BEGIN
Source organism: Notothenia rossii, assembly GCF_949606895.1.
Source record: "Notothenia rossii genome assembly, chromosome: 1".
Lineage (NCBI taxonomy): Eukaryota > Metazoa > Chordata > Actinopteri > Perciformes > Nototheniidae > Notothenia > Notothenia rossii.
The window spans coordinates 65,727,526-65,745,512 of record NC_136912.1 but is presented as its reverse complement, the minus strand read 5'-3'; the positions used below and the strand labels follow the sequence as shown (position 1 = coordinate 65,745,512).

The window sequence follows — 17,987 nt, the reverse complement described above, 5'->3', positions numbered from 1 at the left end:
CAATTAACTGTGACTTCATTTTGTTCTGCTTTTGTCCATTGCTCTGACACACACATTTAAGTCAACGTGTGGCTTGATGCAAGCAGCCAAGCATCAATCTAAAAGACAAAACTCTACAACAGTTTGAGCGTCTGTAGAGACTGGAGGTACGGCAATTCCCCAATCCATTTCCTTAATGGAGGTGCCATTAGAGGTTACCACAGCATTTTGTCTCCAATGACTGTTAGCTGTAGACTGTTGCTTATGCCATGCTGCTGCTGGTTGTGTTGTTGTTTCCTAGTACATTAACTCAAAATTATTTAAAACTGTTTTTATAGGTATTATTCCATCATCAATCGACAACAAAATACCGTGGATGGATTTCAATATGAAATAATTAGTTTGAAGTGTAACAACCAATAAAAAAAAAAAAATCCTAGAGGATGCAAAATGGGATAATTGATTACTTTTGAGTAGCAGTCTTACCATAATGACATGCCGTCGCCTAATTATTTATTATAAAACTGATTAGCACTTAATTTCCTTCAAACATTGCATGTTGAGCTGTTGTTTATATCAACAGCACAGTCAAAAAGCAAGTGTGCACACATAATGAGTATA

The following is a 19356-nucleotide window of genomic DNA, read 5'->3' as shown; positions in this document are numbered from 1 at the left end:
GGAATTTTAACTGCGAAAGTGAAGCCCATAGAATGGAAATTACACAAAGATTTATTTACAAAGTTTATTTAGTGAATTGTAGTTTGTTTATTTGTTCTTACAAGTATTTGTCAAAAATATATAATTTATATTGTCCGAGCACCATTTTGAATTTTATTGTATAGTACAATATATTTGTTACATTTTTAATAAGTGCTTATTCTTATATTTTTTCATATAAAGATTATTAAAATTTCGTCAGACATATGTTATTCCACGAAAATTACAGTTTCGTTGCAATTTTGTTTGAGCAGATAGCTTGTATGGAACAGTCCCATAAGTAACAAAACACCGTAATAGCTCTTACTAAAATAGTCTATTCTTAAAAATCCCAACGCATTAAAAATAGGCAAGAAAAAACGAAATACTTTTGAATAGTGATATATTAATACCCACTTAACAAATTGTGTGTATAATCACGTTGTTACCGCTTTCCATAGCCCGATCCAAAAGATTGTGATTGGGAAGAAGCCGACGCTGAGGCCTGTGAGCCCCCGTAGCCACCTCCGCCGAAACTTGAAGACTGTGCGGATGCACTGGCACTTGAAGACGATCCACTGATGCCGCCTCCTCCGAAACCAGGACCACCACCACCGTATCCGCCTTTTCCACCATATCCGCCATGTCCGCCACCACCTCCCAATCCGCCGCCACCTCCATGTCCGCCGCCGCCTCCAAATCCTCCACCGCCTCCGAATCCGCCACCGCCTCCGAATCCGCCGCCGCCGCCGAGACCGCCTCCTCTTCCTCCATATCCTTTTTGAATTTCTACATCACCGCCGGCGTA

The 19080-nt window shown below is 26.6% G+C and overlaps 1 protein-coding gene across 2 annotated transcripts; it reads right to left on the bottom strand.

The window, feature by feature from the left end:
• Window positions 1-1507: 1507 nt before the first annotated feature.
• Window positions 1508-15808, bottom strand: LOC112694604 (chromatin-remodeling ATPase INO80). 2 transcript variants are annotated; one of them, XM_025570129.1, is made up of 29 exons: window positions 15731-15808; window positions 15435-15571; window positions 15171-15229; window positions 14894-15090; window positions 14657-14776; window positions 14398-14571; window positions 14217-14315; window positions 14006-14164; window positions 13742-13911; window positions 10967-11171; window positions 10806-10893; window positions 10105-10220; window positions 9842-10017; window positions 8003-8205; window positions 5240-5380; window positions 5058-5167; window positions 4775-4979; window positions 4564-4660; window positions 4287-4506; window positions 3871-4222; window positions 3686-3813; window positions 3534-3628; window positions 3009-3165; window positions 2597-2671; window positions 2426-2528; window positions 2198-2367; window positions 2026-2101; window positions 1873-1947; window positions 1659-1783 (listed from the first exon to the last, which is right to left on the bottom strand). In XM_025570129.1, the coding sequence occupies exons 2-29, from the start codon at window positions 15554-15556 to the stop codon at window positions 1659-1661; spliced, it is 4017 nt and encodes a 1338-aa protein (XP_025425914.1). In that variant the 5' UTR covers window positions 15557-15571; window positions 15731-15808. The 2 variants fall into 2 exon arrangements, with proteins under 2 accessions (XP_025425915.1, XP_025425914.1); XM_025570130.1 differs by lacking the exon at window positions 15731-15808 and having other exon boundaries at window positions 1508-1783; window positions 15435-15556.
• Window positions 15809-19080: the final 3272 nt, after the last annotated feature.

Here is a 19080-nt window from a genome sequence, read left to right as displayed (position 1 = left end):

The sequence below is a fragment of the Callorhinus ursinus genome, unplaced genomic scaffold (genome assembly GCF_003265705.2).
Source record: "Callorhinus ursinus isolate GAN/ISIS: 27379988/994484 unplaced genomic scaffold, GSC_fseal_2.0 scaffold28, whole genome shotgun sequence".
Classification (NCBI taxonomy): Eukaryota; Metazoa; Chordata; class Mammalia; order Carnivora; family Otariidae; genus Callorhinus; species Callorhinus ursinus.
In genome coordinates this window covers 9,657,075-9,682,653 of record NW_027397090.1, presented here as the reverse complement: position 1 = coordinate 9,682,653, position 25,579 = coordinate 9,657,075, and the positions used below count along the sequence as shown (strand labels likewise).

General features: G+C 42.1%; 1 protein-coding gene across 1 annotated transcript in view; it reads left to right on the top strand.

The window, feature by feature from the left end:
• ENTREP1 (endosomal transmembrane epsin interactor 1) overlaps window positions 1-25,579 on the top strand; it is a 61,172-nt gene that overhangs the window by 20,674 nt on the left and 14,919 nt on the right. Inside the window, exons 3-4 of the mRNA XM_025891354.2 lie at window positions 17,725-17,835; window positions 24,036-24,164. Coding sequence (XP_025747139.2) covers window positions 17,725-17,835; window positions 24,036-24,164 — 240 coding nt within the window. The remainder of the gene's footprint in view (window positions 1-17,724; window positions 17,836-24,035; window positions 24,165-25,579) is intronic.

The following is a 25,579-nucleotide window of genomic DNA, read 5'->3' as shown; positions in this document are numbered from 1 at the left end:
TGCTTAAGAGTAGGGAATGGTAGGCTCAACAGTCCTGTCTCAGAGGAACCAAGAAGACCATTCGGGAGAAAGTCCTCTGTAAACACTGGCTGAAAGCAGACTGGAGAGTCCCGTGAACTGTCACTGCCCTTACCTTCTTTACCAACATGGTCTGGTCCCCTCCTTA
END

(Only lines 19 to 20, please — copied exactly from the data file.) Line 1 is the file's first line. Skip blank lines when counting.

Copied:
General features: G+C 42.1%; 1 protein-coding gene across 1 annotated transcript in view; it reads left to right on the top strand.

The window, feature by feature from the left end: